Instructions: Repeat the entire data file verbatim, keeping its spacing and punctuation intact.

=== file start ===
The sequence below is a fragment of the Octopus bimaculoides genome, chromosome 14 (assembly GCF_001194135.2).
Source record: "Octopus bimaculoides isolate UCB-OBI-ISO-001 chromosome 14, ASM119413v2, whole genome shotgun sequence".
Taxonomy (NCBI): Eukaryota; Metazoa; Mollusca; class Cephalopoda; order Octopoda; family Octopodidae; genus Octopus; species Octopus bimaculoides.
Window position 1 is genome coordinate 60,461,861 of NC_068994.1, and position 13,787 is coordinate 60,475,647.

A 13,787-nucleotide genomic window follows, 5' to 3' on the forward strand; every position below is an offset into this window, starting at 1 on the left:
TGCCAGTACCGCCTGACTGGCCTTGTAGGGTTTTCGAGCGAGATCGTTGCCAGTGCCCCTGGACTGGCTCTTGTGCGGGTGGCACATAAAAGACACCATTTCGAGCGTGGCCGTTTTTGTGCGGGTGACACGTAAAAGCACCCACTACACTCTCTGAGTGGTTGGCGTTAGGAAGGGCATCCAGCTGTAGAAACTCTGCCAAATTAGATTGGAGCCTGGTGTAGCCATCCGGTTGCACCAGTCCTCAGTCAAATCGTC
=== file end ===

The sequence below is a fragment of the Octopus bimaculoides genome, chromosome 14 (assembly GCF_001194135.2).
Source record: "Octopus bimaculoides isolate UCB-OBI-ISO-001 chromosome 14, ASM119413v2, whole genome shotgun sequence".
Taxonomy (NCBI): Eukaryota; Metazoa; Mollusca; class Cephalopoda; order Octopoda; family Octopodidae; genus Octopus; species Octopus bimaculoides.
Window position 1 is genome coordinate 60,461,861 of NC_068994.1, and position 13,787 is coordinate 60,475,647.

A 13,787-nucleotide genomic window follows, 5' to 3' on the forward strand; every position below is an offset into this window, starting at 1 on the left:
TGCCAGTACCGCCTGACTGGCCTTGTAGGGTTTTCGAGCGAGATCGTTGCCAGTGCCCCTGGACTGGCTCTTGTGCGGGTGGCACATAAAAGACACCATTTCGAGCGTGGCCGTTTTTGTGCGGGTGACACGTAAAAGCACCCACTACACTCTCTGAGTGGTTGGCGTTAGGAAGGGCATCCAGCTGTAGAAACTCTGCCAAATTAGATTGGAGCCTGGTGTAGCCATCCGGTTGCACCAGTCCTCAGTCAAATCGTC